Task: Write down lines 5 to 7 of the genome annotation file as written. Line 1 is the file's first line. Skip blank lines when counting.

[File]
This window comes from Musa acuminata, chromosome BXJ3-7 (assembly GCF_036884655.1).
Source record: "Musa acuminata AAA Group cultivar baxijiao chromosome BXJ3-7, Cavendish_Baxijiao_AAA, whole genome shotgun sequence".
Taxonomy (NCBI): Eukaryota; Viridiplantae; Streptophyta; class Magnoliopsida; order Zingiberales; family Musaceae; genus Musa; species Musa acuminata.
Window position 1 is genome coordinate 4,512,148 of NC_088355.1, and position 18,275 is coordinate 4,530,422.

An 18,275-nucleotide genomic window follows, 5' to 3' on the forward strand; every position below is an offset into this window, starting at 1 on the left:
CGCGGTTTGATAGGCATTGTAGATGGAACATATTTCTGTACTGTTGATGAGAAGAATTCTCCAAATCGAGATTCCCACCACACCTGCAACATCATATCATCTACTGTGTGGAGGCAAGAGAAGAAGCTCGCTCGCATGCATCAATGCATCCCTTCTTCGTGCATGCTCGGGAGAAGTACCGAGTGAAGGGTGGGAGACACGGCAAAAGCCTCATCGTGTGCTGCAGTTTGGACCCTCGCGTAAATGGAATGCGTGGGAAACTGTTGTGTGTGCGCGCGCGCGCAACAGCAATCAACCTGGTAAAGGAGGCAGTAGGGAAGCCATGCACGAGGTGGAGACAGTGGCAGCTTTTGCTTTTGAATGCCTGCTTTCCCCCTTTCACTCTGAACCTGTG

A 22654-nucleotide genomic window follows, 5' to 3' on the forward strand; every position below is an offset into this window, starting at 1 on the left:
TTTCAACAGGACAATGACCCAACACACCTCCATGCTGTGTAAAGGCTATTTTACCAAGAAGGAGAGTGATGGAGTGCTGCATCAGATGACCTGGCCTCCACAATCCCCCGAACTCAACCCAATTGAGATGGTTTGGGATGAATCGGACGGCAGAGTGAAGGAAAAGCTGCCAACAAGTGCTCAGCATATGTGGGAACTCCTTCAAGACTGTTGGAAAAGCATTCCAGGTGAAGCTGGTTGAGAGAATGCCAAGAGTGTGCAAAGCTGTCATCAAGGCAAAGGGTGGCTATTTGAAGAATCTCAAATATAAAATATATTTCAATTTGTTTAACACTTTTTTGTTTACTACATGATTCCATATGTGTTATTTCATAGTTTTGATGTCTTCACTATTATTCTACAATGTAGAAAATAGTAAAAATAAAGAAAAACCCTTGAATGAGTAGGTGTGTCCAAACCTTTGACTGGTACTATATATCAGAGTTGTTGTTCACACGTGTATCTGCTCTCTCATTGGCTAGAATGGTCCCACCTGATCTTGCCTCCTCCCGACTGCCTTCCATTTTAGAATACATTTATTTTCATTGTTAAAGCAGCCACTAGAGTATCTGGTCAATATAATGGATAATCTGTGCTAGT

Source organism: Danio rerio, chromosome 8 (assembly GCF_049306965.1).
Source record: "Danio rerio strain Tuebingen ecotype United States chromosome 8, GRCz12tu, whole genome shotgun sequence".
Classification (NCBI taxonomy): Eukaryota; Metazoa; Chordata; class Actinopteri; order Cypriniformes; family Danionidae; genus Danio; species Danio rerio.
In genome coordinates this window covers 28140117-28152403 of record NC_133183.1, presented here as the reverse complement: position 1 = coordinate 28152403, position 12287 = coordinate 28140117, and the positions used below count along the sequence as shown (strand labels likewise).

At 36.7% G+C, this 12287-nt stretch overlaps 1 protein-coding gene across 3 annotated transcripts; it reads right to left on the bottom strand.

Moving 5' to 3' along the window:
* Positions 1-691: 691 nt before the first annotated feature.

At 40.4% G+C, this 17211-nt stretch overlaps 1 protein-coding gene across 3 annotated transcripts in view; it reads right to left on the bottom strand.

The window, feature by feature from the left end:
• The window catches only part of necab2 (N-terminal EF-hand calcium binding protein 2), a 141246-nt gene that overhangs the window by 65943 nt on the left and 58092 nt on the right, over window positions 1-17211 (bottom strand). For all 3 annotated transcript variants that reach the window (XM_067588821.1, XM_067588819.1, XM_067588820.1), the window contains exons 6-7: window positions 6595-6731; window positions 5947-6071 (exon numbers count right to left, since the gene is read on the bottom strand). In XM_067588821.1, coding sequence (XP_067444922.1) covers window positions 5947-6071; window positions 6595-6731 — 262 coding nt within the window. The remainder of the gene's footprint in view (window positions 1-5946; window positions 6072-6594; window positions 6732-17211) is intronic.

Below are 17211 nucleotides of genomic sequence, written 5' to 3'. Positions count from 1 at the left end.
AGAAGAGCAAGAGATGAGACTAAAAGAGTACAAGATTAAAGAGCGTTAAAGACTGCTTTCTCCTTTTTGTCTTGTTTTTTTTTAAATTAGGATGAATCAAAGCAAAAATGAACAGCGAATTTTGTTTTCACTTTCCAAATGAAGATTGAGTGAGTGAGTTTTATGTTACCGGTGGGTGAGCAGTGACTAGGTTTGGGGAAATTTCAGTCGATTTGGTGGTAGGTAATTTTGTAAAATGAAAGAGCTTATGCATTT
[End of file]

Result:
An 18,275-nucleotide genomic window follows, 5' to 3' on the forward strand; every position below is an offset into this window, starting at 1 on the left:
CGCGGTTTGATAGGCATTGTAGATGGAACATATTTCTGTACTGTTGATGAGAAGAATTCTCCAAATCGAGATTCCCACCACACCTGCAACATCATATCATCTACTGTGTGGAGGCAAGAGAAGAAGCTCGCTCGCATGCATCAATGCATCCCTTCTTCGTGCATGCTCGGGAGAAGTACCGAGTGAAGGGTGGGAGACACGGCAAAAGCCTCATCGTGTGCTGCAGTTTGGACCCTCGCGTAAATGGAATGCGTGGGAAACTGTTGTGTGTGCGCGCGCGCGCAACAGCAATCAACCTGGTAAAGGAGGCAGTAGGGAAGCCATGCACGAGGTGGAGACAGTGGCAGCTTTTGCTTTTGAATGCCTGCTTTCCCCCTTTCACTCTGAACCTGTG

A 22654-nucleotide genomic window follows, 5' to 3' on the forward strand; every position below is an offset into this window, starting at 1 on the left: